Tardive Dyskinesia: A Personal Story About Self-Advocacy

Cariena Birchard

I was diagnosed with Bipolar I, Anxiety with Panic Attacks, and Agoraphobia in 1994. I have a long history of medications working for a year or so, then suddenly stop working. Because of this, I have been on a laundry list of medications over the last twenty-three years. I have experienced my fair share of obscure side effects that were so strange in the moment, but are sometimes a means to an end if the result is psychiatric calm. I have been on medications that caused weight gain, insomnia, excessive sleepiness, lactation, nausea, restless legs, and migraines.

But the hands-down most frightening and debilitating side effect was my experience with Tardive Dyskinesia (TD). In the last eleven years, I have been on two different medications that resulted in TD symptoms. In both cases it took longer for the symptoms to dissipate than I was on the actual medication. Both times I was on the medication for only a couple of months but it took nearly a year for the TD symptoms to fully disappear. I found myself breathing harder, making uncontrollable clicking sounds with my tongue, twitching my face, my voice wavered, and I was just generally unable to be physically still. I found myself much closer to the manic side of my Bipolar Disorder than I ever wanted to be just because my brain and body could not be still. I was unable to be comfortable in social situations because I couldn’t control my body. I was constantly feeling like people were staring and trying to figure out what was wrong with me. I had trouble working with TD because I couldn’t sit for extended periods of time. I would exhaust myself trying to force my body to stay still, but then was too tired to fight the involuntary movements that would keep me awake at night.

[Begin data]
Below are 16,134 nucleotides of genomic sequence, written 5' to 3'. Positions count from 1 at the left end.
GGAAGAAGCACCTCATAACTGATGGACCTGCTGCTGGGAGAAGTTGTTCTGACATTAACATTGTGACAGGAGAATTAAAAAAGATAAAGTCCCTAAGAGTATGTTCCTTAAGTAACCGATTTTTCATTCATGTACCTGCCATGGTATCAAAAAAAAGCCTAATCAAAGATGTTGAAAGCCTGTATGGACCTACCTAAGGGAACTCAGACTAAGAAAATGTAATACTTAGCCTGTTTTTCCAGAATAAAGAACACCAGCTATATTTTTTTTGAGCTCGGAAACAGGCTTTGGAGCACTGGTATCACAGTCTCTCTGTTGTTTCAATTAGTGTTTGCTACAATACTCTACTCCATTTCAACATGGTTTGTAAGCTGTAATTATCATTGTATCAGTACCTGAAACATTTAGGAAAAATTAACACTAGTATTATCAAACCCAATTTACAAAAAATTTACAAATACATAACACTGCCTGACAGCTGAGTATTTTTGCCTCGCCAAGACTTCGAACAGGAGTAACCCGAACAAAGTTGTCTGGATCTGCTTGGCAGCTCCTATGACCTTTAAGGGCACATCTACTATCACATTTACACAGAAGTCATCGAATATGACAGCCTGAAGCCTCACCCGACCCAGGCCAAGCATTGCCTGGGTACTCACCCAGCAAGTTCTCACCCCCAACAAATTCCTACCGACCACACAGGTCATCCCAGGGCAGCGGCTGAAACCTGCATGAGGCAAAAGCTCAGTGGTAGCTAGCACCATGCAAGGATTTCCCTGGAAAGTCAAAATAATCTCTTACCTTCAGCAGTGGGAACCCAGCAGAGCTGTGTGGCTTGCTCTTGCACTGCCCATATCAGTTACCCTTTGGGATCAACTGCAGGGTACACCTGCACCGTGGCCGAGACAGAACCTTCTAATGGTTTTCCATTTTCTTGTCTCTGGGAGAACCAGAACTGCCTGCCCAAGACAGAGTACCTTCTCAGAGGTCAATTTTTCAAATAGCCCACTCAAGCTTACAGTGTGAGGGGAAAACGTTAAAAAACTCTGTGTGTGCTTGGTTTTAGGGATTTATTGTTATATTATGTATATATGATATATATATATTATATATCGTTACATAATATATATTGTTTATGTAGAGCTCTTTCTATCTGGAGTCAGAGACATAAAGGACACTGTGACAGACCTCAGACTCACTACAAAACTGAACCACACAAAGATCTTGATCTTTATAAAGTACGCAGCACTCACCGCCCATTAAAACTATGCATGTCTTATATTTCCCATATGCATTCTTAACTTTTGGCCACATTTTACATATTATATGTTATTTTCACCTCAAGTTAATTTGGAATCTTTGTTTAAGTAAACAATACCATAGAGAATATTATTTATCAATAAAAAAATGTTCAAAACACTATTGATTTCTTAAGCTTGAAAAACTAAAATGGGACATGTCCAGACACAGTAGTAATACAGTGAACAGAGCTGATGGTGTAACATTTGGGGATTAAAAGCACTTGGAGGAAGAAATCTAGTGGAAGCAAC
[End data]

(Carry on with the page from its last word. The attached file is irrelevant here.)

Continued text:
Each time it didn’t take long after starting the medications that my husband noticed the onset of symptoms. I was fortunate that my doctor could pinpoint TD as the cause of my symptoms quickly and make changes to my treatment plan. My initial reaction to TD was being afraid of it and what it meant for me long term. I was terrified that I would be living with the TD symptoms for the rest of my life. Then I shifted into “research mode” and started trying to learn as much as I possibly could about this disorder. I did hours of Internet searching to find answers to my TD questions. I found the Depression and Bipolar Support Alliance (DBSA) and the National Alliance on Mental Illness to be the greatest sources of peer support and research for any questions I’ve had in my long experience with mental illness.

My doctor switched me off the problem medications and put me on a medication designed for patients with Parkinson’s disease, and it took nearly a year for the symptoms to dissipate each time. The first time around I returned to terrified when I stopped the medication but the symptoms remained. I thought I was “stuck” and, although it wasn’t as fast as I was hoping, relief DID come and I have since been able to return to work and a relatively normal lifestyle.

I continue to keep current with the research of TD and other related symptoms that are a result of medications because it shouldn’t be feared and it isn’t a life sentence. If you live with TD, it definitely won’t always be easy, but there is hope and it does get better. Find peers, whether online or in person, and learn as much as you can about TD to make the scary much less so. If you have any questions, or need peer support, please feel free to email me.

Your Turn

  • How have you found support in living with tardive dyskinesia?
  • In what way(s) have you or a loved one found peer support to be helpful in dealing with your conditions?

Cariena Birchard is a Legal Assistant from Grand Island, Nebraska. She and her husband are raising two spoiled dogs and a cat who thinks he’s a dog. Cariena has been a mental health patient and advocate for more than 20 years. You can email Cariena at tcbirchard@gmail.com.

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